Putting a dollar value on the loss from cyber-espionage is very difficult, and many estimates are wild guesses. A reasonable assessment would be that it costs the United States no more than $100 billion a year and perhaps much less — what some economists would describe as a rounding error in our $15 trillion economy. This is not death by a thousand cuts. It probably isn’t even slowing the U.S. economy.
Even when China steals intellectual property, it can take years to turn it into a competitive advantage. The right technical skills and manufacturing base are needed to turn advanced designs into high-end competitive products. China is still lagging in many high-tech arenas, such as semiconductors.
The one area where this is not true is military technology. Chinese espionage has led to rapid improvements in that country’s stealth, submarine-quieting, nuclear weapons and sensor technologies. While the economic risk from cyber-espionage is generally overstated, the United States has probably underestimated the damage to its lead in military technology.
5. America spies on China, too, so what can we complain about?
Chinese officials portray their country as a victim of hacking. Meanwhile, some American scholars question whether the United States is in a position to criticize, since it also engages in cyber-espionage. “Perhaps the complaint is that the Chinese are doing better against our government networks than we are against theirs,” law professor Jack Goldsmith wrote. That misstates the issue.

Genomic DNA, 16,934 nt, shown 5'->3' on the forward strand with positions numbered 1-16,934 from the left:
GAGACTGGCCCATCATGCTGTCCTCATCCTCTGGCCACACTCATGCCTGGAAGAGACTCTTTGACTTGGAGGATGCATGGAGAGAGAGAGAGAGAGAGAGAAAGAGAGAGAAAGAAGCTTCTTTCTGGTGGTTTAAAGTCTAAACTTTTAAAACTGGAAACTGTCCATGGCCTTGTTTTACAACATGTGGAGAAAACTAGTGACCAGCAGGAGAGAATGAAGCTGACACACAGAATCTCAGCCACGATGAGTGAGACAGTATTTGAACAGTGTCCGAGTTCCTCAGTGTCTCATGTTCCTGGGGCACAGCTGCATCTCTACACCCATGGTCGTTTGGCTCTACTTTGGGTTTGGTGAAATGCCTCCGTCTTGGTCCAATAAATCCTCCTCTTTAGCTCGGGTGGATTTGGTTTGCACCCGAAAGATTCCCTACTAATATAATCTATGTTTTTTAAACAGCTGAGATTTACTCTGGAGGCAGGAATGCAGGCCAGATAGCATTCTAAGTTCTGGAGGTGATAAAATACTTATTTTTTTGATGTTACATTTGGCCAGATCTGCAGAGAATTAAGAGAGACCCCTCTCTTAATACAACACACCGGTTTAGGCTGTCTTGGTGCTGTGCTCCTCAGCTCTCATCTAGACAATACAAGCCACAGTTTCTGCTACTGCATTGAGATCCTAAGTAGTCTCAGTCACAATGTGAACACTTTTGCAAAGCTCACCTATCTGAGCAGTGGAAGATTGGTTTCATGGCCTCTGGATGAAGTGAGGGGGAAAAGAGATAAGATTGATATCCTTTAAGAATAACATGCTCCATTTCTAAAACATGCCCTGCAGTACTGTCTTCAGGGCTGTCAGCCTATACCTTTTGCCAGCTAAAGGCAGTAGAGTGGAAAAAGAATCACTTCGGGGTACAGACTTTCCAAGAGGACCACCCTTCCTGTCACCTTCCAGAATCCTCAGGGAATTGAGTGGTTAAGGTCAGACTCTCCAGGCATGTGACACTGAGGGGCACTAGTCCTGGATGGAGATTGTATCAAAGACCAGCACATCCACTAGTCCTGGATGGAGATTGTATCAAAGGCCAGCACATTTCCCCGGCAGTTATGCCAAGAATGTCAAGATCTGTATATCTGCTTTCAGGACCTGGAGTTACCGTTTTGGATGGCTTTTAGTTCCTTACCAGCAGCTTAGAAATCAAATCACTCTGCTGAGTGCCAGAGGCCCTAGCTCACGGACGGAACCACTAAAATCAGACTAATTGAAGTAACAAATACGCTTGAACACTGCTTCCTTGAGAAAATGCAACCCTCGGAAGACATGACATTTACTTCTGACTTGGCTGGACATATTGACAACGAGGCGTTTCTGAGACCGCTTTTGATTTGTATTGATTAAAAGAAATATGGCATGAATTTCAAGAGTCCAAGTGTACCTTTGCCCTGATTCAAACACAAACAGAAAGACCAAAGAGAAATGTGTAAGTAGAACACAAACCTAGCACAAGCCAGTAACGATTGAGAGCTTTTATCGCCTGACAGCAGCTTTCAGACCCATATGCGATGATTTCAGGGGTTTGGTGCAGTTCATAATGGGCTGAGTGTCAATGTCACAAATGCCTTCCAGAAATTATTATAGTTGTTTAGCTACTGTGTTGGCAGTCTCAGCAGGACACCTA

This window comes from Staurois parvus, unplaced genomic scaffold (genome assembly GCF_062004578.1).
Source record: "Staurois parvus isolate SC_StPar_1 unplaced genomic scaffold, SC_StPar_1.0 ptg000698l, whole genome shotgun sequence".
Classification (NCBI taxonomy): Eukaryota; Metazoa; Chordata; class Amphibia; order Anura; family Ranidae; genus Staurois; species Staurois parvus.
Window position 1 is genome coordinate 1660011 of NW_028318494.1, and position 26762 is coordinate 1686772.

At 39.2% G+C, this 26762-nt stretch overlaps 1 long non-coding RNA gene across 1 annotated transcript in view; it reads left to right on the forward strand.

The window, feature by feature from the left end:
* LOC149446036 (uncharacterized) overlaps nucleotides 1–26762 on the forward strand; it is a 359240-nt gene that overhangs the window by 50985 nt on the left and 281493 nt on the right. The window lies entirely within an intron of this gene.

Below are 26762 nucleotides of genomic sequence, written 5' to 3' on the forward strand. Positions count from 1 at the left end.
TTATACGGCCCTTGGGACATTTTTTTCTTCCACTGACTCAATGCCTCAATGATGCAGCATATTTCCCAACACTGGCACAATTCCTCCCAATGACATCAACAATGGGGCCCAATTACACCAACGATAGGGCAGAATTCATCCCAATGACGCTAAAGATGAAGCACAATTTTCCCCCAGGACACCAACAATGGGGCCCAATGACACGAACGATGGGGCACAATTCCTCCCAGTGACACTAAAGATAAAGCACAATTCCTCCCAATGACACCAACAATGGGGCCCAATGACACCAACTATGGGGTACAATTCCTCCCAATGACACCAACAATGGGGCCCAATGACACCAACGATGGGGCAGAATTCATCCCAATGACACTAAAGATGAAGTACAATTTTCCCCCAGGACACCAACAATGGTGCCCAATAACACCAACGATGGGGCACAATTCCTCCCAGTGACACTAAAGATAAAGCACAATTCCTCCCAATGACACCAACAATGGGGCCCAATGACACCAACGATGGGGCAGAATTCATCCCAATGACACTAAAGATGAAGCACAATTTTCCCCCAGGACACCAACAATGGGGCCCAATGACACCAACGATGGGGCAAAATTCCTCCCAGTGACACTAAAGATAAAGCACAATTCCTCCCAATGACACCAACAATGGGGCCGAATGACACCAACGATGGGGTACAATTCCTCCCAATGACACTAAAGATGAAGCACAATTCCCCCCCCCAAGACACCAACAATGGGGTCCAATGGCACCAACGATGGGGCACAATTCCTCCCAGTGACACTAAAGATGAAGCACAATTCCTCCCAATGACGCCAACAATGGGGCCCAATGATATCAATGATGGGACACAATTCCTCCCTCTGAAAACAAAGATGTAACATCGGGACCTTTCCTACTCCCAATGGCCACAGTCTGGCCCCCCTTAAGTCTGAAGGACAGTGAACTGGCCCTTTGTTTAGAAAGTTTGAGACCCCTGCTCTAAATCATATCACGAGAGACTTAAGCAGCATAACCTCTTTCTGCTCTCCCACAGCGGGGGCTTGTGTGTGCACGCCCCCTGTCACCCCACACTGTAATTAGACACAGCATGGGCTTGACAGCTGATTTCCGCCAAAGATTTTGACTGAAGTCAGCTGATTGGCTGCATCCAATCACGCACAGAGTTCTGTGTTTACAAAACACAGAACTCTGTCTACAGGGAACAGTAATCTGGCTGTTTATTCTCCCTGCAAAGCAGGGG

The Internet, poorly secured and poorly governed, has been a tremendous boon for spying. Every major power has taken advantage of this, but there are unwritten rules that govern espionage, and China’s behavior is out of bounds. Where Beijing crosses the line is in economic espionage: stealing secrets from foreign companies to help its own. China also outmatches all other countries in the immense scale of its spying effort, and the United States is far from the only nation to have suffered.
The United States, by contrast, does not engage in economic espionage. As one Chinese official put it in recent talks at the Center for Strategic and International Studies: “In America, military espionage is heroic and economic espionage is a crime, but in China the line is not so clear.”
The United States and other countries need to make that line clearer and discourage China from crossing it.
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